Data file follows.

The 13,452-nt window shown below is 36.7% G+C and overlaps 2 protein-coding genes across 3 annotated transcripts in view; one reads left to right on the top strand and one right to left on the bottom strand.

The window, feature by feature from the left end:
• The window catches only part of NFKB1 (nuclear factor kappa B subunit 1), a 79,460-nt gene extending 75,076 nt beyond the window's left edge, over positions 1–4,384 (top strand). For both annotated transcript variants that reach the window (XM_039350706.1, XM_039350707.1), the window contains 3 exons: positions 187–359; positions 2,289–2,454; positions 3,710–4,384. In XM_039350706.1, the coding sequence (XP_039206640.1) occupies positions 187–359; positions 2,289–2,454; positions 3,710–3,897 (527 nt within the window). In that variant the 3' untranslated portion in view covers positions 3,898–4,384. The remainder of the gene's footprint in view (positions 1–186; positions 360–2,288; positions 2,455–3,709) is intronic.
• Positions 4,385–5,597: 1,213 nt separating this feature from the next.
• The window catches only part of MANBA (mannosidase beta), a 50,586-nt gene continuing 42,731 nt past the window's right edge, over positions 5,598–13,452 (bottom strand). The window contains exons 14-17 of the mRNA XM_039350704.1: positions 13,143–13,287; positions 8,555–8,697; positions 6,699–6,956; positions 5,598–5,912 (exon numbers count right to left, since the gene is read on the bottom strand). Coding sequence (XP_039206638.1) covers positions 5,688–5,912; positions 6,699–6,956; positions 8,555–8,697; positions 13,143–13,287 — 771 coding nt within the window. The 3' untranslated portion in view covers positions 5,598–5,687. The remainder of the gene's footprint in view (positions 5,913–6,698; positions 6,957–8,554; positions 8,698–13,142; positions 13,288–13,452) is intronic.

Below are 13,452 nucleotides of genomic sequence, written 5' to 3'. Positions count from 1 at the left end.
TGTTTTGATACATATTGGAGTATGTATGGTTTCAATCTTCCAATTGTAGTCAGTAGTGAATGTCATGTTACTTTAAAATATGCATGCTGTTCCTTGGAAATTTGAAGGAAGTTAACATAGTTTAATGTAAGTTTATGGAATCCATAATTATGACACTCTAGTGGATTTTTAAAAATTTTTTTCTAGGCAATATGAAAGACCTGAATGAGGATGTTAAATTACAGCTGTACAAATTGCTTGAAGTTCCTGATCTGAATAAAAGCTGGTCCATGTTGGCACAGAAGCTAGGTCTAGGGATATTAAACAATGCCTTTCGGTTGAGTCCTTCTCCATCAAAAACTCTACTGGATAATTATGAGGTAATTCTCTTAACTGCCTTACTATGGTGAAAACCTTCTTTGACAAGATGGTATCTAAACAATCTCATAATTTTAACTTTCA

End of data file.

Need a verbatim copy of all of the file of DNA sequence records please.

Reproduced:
The 13,452-nt window shown below is 36.7% G+C and overlaps 2 protein-coding genes across 3 annotated transcripts in view; one reads left to right on the top strand and one right to left on the bottom strand.

The window, feature by feature from the left end:
• The window catches only part of NFKB1 (nuclear factor kappa B subunit 1), a 79,460-nt gene extending 75,076 nt beyond the window's left edge, over positions 1–4,384 (top strand). For both annotated transcript variants that reach the window (XM_039350706.1, XM_039350707.1), the window contains 3 exons: positions 187–359; positions 2,289–2,454; positions 3,710–4,384. In XM_039350706.1, the coding sequence (XP_039206640.1) occupies positions 187–359; positions 2,289–2,454; positions 3,710–3,897 (527 nt within the window). In that variant the 3' untranslated portion in view covers positions 3,898–4,384. The remainder of the gene's footprint in view (positions 1–186; positions 360–2,288; positions 2,455–3,709) is intronic.
• Positions 4,385–5,597: 1,213 nt separating this feature from the next.
• The window catches only part of MANBA (mannosidase beta), a 50,586-nt gene continuing 42,731 nt past the window's right edge, over positions 5,598–13,452 (bottom strand). The window contains exons 14-17 of the mRNA XM_039350704.1: positions 13,143–13,287; positions 8,555–8,697; positions 6,699–6,956; positions 5,598–5,912 (exon numbers count right to left, since the gene is read on the bottom strand). Coding sequence (XP_039206638.1) covers positions 5,688–5,912; positions 6,699–6,956; positions 8,555–8,697; positions 13,143–13,287 — 771 coding nt within the window. The 3' untranslated portion in view covers positions 5,598–5,687. The remainder of the gene's footprint in view (positions 5,913–6,698; positions 6,957–8,554; positions 8,698–13,142; positions 13,288–13,452) is intronic.

Below are 13,452 nucleotides of genomic sequence, written 5' to 3'. Positions count from 1 at the left end.
TGTTTTGATACATATTGGAGTATGTATGGTTTCAATCTTCCAATTGTAGTCAGTAGTGAATGTCATGTTACTTTAAAATATGCATGCTGTTCCTTGGAAATTTGAAGGAAGTTAACATAGTTTAATGTAAGTTTATGGAATCCATAATTATGACACTCTAGTGGATTTTTAAAAATTTTTTTCTAGGCAATATGAAAGACCTGAATGAGGATGTTAAATTACAGCTGTACAAATTGCTTGAAGTTCCTGATCTGAATAAAAGCTGGTCCATGTTGGCACAGAAGCTAGGTCTAGGGATATTAAACAATGCCTTTCGGTTGAGTCCTTCTCCATCAAAAACTCTACTGGATAATTATGAGGTAATTCTCTTAACTGCCTTACTATGGTGAAAACCTTCTTTGACAAGATGGTATCTAAACAATCTCATAATTTTAACTTTCA